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Jane Austen and the name 'Richard.'

MANY must have been puzzled at the opening of Northanger Abbey by the statement that the heroine's father, a clergyman, was |a very respectable man, though his name was Richard'. There is a sly allusion here which is typical of the early high-spirited Jane Austen, a detail which probably belongs to the more obvious items she regarded as |obsolete' when she wrote her advertisement for the novel thirteen years after its expected publication in 1803, |many years' after it was begun. This last emphasis suggest a commencement well before the 1798 of Cassandra's memorandum on the composition dates of her sister's novels. The sentence |Mr. Richard Harvey's match is put off till he has got a Better Christian name, of which he has great Hopes' in Jane's letter of 15 September 1796 to Cassandra provides good reason for thinking that the opening of Northanger Abbey was first written about this time.

By 1973, when a Jane Austen Companion was published, I could do not better than hazard the guess that the name |Richard' was out of favour as a result of London revivals of Shakespeare's Richard III, a play which more than anything else had maintained the tradition of Richard as an infamous king. A glance at her |History of England', however, will show that the youthful Jane had read enough to be sceptical on this issue. Recently it seemed to that a more convincing explanation is to be found in George Sand's Mauprat.

The hero of this novel is in Paris for a period during the American War of Independence when Voltaire |recevait son apotheose' and Franklin was the prophet of liberty. He is only nineteen, and affects the style of the |bonhomme Richard' (ch. xiii), his dress proclaiming his republican sympathies, as is made clear two chapters latter, where reference is made to the |petites edition a bon marche' of La Science du bonhomme Richard', which spread romantic egalitarian hopes to the lower classes in France. The general catalogue of the British Library shows that a second edition of this obviously important propaganda medium, attributed to Francois Lemaire and subtitled |La Puce a l'oreille du bon-homme Richard', was published in Paris in 1791. Perhaps Jane's brother Henry brought a copy to the parsonage at Steventon when England under a repressive Government was at war with France not long after the worst of its revolutionary excesses. The notoriety of the |bonhomme Richard' would explain why his name was capable of exciting distasteful associations in many among the respectable when Jane Austen began her skittish first version of Northanger Abbey.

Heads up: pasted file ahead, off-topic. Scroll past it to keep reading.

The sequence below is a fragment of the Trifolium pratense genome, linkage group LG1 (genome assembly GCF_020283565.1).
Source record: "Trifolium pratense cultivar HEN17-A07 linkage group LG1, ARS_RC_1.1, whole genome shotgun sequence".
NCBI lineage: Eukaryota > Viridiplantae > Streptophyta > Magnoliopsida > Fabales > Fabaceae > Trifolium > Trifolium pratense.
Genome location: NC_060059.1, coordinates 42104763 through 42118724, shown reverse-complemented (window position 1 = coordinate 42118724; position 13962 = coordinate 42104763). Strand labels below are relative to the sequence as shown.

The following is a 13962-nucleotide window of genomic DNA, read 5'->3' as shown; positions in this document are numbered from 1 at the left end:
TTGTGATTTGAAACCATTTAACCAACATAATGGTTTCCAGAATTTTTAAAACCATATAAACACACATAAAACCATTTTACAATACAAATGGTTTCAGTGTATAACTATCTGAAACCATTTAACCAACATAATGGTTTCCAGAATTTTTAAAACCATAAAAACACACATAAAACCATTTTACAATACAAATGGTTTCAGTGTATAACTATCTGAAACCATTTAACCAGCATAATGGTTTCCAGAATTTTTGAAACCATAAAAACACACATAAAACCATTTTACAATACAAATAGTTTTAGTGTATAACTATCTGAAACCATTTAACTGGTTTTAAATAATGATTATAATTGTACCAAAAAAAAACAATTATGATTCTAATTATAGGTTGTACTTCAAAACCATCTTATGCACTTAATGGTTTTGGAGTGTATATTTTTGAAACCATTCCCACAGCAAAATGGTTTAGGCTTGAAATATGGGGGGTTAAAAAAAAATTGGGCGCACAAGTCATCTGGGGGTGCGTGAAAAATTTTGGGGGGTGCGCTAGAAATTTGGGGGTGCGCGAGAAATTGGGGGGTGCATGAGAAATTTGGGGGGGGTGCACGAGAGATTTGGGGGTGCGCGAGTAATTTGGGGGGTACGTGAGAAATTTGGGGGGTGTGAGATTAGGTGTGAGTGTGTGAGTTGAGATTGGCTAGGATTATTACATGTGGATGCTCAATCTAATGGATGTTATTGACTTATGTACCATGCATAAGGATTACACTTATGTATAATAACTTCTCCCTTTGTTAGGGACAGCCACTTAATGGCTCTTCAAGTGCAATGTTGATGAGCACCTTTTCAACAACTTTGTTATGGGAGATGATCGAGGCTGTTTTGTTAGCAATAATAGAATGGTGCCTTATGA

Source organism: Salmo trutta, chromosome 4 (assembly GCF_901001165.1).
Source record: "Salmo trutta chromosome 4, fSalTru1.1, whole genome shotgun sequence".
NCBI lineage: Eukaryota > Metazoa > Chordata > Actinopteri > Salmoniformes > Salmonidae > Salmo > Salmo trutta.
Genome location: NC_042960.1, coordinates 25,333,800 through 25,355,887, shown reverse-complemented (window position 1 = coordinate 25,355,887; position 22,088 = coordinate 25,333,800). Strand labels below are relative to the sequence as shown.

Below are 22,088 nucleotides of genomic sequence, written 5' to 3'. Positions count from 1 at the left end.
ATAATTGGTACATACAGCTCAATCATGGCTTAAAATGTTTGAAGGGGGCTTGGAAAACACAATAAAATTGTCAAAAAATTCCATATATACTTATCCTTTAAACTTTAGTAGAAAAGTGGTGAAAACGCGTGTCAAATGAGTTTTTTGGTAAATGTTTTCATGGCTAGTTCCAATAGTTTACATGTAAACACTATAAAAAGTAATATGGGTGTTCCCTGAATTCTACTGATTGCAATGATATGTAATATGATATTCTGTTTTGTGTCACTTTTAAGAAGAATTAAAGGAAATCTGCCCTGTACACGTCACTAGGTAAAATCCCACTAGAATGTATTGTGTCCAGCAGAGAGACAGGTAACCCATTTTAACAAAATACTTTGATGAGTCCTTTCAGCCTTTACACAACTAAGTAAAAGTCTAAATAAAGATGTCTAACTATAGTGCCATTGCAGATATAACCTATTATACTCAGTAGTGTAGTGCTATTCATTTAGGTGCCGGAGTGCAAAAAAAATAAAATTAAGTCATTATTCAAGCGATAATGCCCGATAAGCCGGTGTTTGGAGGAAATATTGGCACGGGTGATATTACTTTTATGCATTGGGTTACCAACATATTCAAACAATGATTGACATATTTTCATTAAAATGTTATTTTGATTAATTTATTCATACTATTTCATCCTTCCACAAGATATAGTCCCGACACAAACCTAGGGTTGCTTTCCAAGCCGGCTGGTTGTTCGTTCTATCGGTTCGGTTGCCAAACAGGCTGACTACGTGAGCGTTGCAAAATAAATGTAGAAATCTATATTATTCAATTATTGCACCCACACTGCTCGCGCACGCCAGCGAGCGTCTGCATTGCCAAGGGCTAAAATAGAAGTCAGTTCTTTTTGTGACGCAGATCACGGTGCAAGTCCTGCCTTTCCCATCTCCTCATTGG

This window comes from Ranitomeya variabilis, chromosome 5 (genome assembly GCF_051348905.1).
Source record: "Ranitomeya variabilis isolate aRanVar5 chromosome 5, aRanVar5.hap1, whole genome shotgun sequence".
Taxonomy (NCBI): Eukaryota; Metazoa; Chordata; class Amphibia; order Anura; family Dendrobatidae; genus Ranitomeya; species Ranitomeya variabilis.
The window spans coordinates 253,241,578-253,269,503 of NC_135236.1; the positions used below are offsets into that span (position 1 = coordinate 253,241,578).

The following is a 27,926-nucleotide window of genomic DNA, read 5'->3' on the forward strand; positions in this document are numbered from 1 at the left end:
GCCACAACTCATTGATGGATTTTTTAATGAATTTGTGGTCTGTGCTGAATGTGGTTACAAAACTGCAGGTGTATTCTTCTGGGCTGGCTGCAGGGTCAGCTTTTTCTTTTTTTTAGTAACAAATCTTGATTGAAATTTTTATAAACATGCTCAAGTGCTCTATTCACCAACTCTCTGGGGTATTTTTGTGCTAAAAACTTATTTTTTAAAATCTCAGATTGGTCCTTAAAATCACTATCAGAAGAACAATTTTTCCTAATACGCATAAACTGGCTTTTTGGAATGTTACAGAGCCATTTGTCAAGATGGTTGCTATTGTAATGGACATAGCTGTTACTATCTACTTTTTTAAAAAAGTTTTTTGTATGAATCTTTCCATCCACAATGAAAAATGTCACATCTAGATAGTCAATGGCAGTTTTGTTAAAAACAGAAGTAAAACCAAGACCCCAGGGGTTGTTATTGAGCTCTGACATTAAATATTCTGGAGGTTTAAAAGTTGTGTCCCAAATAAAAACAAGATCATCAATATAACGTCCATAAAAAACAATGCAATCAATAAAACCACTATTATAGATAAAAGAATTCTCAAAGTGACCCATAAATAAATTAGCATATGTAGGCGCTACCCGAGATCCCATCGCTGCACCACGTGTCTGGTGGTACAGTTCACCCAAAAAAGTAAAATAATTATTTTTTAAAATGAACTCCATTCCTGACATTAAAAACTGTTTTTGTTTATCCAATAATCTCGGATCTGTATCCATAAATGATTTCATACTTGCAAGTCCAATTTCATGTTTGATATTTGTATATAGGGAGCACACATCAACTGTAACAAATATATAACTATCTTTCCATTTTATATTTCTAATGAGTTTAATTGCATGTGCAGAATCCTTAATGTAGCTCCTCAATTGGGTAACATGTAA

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Author:Pinion, F.B.
Publication:Notes and Queries
Date:Mar 1, 1993
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